This Self Care Week, PAGB has published findings from a survey of 2000 UK adults which indicates that more needs to be done to change people’s behaviour so they visit their local pharmacy first for self-treatable conditions. Self Care Week 2017 is entitled “Embracing Self Care for Life” and the theme is engaging and empowering people. Organised by the Self Care Forum, Self Care Week is an annual awareness week that provides a focus for self care events and activities across the country. Find out more.
Frustration over GP waiting times is driving 1 in 10 to exaggerate their symptoms to get a same day check-up they might not even need.
- With a third of people (32%) visiting the doctor instead of a pharmacist for seasonal conditions like sore throats, and some even exaggerating the severity of their symptoms to fast-track an appointment, it’s no surprise that GP waiting times are at critical levels.
- Not only are people feeling frustrated with the delays, but 74% worry NHS services won’t be available when they really need to use them, because of those taking up appointments for conditions which could be managed alongside support from a trusted pharmacist and over-the-counter (OTC) medicines.
According to the new research commissioned by PAGB, 15% of people went to the GP at least once for Norovirus in the past year, equivalent to nearly 10 million visits, despite the NHS advising people to stay at home and avoid the doctor’s surgery because of the risk to others. This is a concern which is echoed by a third of those (37%) surveyed, who worry about picking up an infection from other sick people while visiting the GP.
John Smith, Chief Executive of PAGB said,
“Our latest research adds to the weight of evidence that shows people are still misusing NHS services for self-treatable conditions. This really needs to change. With peak cold and flu season now upon us, it is crucial people have a better understanding of when they should visit their GP or A&E, and when advice and treatment from a local pharmacist would be more appropriate. This would save the individual time and could also free up an appointment for someone who really needs it.”
The survey indicates that more needs to be done to change people’s behaviour so they visit their local pharmacy first. A quarter of people (24%) said they need more education about how to identify and treat common self-treatable conditions and 28% said a better understanding of the pharmacist’s qualifications would help them feel more confident to trust their advice. Significantly, nearly half (49%) said they would be more likely to visit a pharmacist, instead of a GP, if they knew how much time and money it could save them.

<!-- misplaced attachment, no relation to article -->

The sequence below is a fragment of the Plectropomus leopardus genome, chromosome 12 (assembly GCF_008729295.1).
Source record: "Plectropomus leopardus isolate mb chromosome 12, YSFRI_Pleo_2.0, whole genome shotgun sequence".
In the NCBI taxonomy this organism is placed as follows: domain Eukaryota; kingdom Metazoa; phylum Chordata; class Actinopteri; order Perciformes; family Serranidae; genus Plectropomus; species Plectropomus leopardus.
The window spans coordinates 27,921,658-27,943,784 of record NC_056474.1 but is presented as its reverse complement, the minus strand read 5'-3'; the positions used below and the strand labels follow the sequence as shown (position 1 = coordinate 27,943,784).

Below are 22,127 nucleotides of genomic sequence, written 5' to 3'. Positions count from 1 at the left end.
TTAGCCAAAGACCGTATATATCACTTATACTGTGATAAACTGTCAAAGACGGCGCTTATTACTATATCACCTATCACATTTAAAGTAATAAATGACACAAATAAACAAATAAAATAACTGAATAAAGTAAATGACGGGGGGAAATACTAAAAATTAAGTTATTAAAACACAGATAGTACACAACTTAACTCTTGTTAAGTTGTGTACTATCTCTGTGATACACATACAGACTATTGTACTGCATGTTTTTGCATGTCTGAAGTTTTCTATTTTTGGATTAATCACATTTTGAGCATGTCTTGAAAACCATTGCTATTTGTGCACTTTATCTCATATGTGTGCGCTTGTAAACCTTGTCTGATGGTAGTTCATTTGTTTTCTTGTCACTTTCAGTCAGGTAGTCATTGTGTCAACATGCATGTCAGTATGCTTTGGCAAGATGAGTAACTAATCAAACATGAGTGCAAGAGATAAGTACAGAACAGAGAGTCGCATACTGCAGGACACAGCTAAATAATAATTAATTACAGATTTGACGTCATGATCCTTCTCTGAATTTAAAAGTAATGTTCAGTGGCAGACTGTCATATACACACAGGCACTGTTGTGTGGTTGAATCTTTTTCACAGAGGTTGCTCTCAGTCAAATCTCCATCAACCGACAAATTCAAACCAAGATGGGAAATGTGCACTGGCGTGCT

Hemant Patel, Community Pharmacist, comments,
“With the majority of people (57%) rating speed of recovery as the most important factor when it comes to their health, the research findings highlight the need for greater awareness of the benefits community pharmacies can offer to them. With most people living within 20 minutes travel time from their closest pharmacy, visiting a trusted pharmacist for a self-treatable condition is often quicker and more convenient than visiting the GP, especially as you don’t need an appointment.”
John Smith continues,
“A wide range of OTC medicines, available from pharmacies, supermarkets and other retail outlets, can provide short-term relief from the symptoms of many self-treatable conditions, such as colds and stomach upsets.
People who don’t feel confident in choosing an appropriate medicine for themselves can speak to a pharmacist who can provide expert self care advice. Pharmacists can identify when symptoms need to be assessed by a doctor and will signpost you to other NHS services (e.g. GP, Out of Hours services or A&E) as needed. Pharmacists will also provide advice and support on a range of health and wellbeing areas.”
Source: Survey with 2,000 UK adults, carried out by 3Gem on behalf of the Proprietary Association of Great Britain. October 2017.
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